Well, at least some of the blame anyway.
Dr. LB Verdijk and coworkers at the Masstricht University in The Netherlands have published several articles contributing insights into at least some of what goes on with the age related loss of muscle size and strength.See here and here.
Their work deals with satellite cells (SC), so called because in their resting form they hang out on the periphery of skeletal muscle cells, wedged between the basement membrane and the sarcolemma.They are the muscle's stem cells. They are poised to multiply and to differentiate into myofibers when signaled by damage such as occurs with strenuous exercise.
Their 2007 publication gives a good summary in the article's title, "Satellite cell content is specifically reduced in type II skeletal muscle fibers in the elderly" The authors performed muscle biopsies in the lateral thigh in 80 elderly subjects (age 76 +/- 1 yr) and 80 twenty year olds. The proportion and mean cross-sectional area of type II fibers was reduced in the elderly as were the number of satellite cells per fiber .A similar pattern was not noted in the slow twitch (type I) fibers.The type II fibers were smaller and fewer in number and contained fewer satellite cells per fiber .
Now for the sorta good news.
A more recent article from the same research group in the Netherlands reported that a 12 week program of resistance exercise training significantly increased both muscle fibers size and satellite cell count in type II fibers in elderly subjects. This was part of a more comprehensive study which examined muscle fiber type and satellite cell content in 165 subjects in various age ranges. 49 of which were 70-86 years of age.Also a subset of elderly subjects took part in a 12 week resistance exercise program .Muscle biopsies after the training program demonstrated increased type II fiber size and satellite cell content.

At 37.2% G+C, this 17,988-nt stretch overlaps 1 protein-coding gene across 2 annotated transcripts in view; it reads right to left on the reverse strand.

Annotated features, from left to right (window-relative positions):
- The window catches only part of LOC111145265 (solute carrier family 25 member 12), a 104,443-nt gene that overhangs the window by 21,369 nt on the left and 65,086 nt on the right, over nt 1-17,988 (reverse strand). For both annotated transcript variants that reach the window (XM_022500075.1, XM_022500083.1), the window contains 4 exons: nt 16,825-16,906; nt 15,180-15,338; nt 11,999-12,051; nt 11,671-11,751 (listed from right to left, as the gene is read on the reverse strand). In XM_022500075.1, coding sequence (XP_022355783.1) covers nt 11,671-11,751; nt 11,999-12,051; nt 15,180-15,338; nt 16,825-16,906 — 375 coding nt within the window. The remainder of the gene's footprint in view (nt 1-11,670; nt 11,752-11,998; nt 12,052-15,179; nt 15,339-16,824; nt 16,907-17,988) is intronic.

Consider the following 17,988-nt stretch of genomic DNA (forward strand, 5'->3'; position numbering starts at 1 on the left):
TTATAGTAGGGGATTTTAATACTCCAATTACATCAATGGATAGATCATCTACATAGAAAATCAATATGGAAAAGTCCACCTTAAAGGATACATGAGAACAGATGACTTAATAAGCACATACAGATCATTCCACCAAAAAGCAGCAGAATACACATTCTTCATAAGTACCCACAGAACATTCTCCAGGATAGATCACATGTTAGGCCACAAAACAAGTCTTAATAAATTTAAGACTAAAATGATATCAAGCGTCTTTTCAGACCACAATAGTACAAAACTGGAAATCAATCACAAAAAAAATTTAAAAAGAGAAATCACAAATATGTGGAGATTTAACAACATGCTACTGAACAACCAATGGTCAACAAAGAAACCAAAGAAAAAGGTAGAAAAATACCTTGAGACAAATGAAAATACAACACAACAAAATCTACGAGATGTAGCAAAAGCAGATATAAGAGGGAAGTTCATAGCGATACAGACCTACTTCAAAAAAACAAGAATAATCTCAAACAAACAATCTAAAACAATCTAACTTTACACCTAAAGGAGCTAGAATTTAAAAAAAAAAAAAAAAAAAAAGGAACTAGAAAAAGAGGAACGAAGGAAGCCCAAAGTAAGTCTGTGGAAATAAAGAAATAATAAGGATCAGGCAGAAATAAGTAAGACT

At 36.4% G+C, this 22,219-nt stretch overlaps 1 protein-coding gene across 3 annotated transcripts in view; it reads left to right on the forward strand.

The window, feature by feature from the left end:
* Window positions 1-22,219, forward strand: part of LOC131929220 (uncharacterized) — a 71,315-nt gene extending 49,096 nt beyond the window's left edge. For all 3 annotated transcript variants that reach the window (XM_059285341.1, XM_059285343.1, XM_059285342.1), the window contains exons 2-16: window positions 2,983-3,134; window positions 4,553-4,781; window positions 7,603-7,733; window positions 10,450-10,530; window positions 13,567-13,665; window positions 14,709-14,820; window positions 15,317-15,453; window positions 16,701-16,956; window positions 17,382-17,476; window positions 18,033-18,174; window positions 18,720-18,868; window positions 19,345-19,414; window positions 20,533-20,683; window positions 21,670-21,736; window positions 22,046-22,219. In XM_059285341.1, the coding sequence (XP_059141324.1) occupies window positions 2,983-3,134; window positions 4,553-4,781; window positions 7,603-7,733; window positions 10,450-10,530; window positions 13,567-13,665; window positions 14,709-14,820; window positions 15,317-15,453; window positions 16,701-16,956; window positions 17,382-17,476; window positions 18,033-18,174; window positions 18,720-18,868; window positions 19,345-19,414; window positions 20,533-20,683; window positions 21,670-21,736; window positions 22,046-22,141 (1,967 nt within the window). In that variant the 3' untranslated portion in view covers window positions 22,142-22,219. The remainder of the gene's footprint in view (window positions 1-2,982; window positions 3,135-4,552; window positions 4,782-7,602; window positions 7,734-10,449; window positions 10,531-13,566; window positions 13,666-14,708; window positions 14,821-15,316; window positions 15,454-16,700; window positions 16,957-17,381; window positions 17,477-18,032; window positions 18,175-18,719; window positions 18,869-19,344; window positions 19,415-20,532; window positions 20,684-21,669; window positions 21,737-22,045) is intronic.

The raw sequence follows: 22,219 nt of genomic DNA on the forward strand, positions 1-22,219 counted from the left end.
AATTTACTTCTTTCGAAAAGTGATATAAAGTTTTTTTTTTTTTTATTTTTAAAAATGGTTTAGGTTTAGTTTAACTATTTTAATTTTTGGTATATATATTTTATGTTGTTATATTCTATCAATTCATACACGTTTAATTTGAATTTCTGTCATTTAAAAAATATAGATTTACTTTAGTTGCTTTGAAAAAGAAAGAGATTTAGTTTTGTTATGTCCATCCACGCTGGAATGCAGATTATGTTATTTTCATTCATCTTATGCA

It seems plausible that the satellite cell awakening induced by resistance exercise was instrumental in muscle cell growth.There are , of course, many other factors in the muscle loss of aging including loss of sex hormones,increase in inflammatory cytokines,inactivity,poor nutrition and loss of anterior horn cells,among others. Resistance exercise in the setting of adequate protein intake is not the fountain of muscle youth but so far it seems the best we've got.
A final word.writing as someone who has run more ( much more ) than can be justified based on reasonable concerns of improving health .Running will not prevent sarcopenia. While running on level ground the quadriceps does little more than stabilizes the patella. I suppose running up and down hills may activate some type II fibers but basic jogging will not prevent the age related loss of muscle size and strength.That requires resistance exercise and adequate protein intake.Apparently you need resistance exercise to mitigate the age related loss of fast twitch muscle fibers.